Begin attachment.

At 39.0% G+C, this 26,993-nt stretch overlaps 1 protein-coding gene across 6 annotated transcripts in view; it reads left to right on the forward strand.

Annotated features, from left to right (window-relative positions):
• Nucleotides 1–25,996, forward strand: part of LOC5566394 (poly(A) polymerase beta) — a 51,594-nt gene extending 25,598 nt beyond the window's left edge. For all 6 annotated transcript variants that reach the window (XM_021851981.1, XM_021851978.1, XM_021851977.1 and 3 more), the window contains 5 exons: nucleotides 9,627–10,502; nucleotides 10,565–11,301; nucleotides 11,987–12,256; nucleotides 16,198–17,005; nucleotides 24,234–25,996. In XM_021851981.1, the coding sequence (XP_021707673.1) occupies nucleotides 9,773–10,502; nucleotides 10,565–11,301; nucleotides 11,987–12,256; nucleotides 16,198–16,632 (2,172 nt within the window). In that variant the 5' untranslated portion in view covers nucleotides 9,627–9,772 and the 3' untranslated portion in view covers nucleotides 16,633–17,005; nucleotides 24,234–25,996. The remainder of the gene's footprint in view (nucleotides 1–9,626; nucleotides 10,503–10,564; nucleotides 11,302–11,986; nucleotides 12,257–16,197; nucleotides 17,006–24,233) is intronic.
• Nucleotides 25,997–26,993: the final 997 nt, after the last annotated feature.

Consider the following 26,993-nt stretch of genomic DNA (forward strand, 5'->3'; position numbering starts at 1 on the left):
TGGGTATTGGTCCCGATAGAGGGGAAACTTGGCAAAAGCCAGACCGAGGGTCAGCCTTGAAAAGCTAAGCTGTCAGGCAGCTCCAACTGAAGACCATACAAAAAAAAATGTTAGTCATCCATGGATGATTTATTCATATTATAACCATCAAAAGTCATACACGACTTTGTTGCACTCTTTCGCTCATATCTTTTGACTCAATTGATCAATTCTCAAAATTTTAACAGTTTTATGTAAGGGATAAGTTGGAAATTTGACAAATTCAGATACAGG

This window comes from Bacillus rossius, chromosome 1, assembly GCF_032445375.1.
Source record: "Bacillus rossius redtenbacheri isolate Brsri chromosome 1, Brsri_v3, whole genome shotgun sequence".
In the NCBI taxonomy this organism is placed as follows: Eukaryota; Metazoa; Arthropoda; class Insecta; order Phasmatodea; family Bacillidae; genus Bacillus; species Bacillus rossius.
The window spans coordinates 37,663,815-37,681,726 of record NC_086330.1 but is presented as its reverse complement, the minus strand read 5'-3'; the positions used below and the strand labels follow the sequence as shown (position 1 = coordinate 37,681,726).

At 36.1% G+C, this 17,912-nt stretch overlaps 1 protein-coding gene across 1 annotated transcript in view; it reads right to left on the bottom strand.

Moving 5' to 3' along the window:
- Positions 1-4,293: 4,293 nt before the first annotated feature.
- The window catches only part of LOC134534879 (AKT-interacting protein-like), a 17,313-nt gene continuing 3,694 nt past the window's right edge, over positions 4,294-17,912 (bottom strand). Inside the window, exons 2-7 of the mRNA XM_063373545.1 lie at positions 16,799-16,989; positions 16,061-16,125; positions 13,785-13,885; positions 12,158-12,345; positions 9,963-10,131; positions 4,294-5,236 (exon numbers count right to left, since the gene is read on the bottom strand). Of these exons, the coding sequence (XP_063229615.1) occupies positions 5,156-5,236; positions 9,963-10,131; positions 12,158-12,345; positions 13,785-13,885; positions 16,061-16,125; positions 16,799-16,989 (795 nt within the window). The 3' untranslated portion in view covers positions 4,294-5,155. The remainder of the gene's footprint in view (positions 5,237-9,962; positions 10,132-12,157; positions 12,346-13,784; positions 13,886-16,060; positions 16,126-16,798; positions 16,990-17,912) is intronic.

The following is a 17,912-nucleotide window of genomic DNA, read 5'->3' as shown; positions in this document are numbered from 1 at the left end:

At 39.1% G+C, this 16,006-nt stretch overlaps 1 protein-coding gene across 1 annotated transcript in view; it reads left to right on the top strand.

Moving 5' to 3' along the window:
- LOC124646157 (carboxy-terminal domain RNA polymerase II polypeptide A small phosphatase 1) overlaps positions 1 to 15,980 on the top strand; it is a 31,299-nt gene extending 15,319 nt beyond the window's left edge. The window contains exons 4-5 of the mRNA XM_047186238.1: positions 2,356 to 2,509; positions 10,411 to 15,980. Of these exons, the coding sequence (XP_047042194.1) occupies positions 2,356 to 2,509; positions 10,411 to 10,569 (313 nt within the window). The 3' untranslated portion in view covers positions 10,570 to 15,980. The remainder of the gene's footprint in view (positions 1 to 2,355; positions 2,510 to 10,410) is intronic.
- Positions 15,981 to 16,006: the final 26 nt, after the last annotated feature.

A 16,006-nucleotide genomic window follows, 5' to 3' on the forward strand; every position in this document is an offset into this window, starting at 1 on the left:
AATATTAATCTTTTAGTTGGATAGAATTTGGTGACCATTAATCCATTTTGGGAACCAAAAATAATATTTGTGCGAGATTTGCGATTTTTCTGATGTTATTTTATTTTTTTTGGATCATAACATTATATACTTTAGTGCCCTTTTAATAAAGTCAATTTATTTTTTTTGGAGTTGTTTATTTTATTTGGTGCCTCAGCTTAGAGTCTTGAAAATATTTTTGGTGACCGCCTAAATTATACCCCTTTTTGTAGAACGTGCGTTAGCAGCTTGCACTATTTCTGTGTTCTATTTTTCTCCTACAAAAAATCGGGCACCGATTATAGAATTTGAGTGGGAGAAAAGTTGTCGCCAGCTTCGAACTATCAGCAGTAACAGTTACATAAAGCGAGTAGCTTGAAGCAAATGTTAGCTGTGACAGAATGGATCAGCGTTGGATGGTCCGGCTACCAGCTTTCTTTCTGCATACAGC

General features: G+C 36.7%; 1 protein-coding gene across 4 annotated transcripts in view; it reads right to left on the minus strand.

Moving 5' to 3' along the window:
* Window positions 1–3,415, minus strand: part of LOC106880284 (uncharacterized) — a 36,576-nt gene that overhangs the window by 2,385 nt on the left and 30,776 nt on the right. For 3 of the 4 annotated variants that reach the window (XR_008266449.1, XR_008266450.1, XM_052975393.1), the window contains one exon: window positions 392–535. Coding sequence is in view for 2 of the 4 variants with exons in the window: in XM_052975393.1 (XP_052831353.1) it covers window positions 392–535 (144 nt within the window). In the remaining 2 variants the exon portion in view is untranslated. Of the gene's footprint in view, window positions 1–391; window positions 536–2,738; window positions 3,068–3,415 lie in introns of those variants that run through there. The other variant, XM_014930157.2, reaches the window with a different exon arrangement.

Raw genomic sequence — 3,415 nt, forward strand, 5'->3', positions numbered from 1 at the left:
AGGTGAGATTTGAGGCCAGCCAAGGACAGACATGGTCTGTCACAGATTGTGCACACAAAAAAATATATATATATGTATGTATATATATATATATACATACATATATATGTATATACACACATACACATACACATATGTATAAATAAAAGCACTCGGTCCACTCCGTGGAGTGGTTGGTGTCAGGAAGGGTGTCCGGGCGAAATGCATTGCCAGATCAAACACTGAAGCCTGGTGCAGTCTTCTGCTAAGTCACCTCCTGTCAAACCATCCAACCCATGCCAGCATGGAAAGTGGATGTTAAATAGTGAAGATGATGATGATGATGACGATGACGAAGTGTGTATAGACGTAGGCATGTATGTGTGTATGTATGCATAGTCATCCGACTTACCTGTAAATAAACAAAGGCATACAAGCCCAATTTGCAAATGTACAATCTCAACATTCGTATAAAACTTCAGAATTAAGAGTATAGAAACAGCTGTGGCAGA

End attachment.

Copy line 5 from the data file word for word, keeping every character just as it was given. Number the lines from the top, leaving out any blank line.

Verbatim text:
Consider the following 26,993-nt stretch of genomic DNA (forward strand, 5'->3'; position numbering starts at 1 on the left):